Tuesday, 08 August 2017 05:22

Heat wave has had various adverse affects on southwest

Written by  Andrea Carol
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Saskatoon Berry pie lovers may be going without this year. Scorching temperatures and little to no precipitation has put a dent in the harvest of the province’s famous berry. Sun-baked Saskatoon berry crops took a huge hit leaving skimpy left overs for pie lovers.

It’s a disaster of epic proportion for the Thanksgiving table this year.  If you are a Saskatoon Berry lover, Mom’s pie may not be on the menu.
Over the past few weeks Saskatchewan residents braved record temperatures and dangerously dry conditions. The arid conditions rudely reminded us that we still live in the Palliser Triangle.  With a reputation as the sunniest province in Canada (approximately 2206 hours per year) and the leader in cereal crop production in the country, the southwest has experienced it’s driest July in 130 years.
July’s hot temperatures threatened livestock, crops and parks. Environment Canada is predicting over the next 30 years, the number of extremely hot days in a year is expected to more than double in some parts of Canada. This will without a doubt have an impact on producers. (And Saskatoon berries)!
The high air temperature and lack of rain, adversely affects plant growth in crops and yield declines are expected across the province.
“The high temps experienced this summer has certainly impacted yields. The year started off pretty good with good moisture to get crops germinated.  Winds and high temperatures in May and June caused crops to use much of the reserve moisture in the ground. High temperatures in July limited the length of flowering on all crops which will subsequently reduce yield.  The only thing that salvaged a crop was the excellent reserve moisture in the ground from the significant rain last year”, explained Gerry Bourgeois of Swift Current. “Unfortunately, every last drop of water has been sucked out of the ground.  We will need significant rain this fall or next spring to replenish the moisture profile.  If next year is like this year, crops won't survive as there will be no sub soil moisture in the ground”.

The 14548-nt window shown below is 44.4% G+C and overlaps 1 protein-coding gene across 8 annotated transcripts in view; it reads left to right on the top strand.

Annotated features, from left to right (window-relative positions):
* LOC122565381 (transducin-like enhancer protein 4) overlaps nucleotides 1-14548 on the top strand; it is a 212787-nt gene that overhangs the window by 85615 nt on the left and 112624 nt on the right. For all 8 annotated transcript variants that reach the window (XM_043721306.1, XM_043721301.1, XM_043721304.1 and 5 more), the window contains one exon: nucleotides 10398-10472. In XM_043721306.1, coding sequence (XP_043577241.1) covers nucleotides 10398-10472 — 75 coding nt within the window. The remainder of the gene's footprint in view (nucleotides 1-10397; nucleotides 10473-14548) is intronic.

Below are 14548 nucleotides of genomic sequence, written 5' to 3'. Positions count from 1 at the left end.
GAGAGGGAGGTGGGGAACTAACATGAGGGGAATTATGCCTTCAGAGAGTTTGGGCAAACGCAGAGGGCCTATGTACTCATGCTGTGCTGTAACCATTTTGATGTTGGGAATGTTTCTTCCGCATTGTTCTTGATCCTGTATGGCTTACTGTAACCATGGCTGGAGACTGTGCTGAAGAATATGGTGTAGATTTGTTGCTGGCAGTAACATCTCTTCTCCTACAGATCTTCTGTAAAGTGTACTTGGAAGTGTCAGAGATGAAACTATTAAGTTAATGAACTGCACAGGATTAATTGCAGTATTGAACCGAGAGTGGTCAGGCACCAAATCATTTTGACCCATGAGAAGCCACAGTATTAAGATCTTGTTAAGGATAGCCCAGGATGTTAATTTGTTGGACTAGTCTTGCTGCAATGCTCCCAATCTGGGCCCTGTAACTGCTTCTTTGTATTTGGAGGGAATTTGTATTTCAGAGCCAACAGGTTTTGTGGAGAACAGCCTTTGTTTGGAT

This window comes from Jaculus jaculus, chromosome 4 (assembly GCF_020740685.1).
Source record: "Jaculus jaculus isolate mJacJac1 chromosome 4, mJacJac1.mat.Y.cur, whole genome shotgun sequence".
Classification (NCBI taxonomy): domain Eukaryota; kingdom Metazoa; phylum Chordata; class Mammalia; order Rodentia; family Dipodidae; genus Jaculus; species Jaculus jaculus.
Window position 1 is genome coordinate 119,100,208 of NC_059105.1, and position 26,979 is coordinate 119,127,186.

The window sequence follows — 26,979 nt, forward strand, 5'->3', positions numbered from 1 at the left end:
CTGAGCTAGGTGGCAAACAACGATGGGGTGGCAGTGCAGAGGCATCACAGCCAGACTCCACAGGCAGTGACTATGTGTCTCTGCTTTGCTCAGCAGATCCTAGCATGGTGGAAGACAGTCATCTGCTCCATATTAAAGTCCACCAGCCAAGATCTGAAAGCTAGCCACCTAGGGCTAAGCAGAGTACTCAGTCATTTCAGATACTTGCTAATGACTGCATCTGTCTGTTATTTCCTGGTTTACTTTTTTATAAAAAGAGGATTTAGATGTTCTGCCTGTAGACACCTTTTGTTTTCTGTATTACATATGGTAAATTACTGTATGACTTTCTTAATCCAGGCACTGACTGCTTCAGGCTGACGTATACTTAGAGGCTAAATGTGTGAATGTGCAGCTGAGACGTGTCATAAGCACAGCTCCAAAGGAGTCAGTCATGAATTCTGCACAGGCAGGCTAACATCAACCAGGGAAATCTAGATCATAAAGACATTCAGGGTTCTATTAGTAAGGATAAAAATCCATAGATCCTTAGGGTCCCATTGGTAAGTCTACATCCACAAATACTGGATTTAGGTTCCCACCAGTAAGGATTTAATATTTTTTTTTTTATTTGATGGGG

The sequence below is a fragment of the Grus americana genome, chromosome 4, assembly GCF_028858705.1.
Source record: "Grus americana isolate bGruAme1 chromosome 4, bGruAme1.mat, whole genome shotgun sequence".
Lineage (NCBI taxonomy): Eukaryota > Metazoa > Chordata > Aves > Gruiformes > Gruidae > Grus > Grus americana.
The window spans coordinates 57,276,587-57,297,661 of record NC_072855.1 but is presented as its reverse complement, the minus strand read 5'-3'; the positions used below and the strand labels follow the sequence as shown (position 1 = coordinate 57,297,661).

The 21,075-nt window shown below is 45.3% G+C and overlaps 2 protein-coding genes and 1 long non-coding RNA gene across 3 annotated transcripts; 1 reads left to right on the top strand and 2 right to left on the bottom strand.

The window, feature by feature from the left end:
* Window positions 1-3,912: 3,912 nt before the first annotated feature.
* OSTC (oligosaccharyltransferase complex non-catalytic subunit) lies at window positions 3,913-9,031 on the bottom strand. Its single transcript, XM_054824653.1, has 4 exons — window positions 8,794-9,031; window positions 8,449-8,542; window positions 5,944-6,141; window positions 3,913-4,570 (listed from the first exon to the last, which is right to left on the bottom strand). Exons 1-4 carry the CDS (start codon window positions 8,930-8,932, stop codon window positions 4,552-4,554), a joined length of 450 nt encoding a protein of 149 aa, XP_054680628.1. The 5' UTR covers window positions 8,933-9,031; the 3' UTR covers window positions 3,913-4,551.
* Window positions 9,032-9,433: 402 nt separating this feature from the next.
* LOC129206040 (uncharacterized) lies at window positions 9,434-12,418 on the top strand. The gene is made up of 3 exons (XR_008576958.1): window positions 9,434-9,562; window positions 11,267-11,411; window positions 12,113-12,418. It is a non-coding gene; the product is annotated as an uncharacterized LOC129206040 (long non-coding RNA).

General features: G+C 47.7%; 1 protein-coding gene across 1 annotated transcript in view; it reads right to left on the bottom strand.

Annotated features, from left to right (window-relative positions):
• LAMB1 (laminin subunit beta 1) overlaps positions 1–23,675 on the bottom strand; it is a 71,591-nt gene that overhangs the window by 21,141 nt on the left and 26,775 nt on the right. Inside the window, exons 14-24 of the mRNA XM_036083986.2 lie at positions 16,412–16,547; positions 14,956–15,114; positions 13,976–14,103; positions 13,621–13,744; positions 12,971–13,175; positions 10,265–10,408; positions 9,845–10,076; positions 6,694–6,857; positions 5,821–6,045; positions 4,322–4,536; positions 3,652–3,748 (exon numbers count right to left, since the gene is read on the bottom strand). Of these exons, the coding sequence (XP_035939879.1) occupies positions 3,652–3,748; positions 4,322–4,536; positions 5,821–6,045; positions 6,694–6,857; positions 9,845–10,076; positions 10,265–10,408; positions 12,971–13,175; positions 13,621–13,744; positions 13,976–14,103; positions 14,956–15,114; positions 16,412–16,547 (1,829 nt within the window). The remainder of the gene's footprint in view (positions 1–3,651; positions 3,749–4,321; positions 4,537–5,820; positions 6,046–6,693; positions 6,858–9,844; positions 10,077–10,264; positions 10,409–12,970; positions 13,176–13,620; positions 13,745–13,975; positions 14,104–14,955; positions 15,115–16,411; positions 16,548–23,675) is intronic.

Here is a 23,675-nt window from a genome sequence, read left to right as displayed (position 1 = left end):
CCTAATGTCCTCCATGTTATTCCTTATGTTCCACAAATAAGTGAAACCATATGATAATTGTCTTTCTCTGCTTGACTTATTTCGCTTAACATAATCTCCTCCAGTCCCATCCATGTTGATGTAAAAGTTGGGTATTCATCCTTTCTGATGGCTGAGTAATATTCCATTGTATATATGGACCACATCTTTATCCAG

Cattle producers were challenged with compromised water quality due to the arid conditions. Water is the nutrient required most by cattle and they can tolerate poor water quality better than humans, but if concentrations of specific compounds found in water are high enough, cattle can be affected. A producer near Shamrock, Saska. experienced devastation when poor water quality and heat were responsible for the death of 200 cattle.
Cattle aren’t the only one’s suffering as the water in rivers and lakes can become too warm and cannot sustain life. Warm water holds less dissolved oxygen than cold water, so in times of high temperatures, fish can have a hard time getting enough oxygen. There have been reports of fish kills in the province due to the high temperatures. Sloughs and dugouts have evaporated as well. With Saskatchewan having 44% of Canada’s total cultivated farmland, Mom’s Thanksgiving pie isn’t the only thing to take a hit this year. Unfortunately for most producers, the rain came too late.
Harvest is underway and Thanksgiving will still come…well, it will come perhaps without  the Saskatoon pie.

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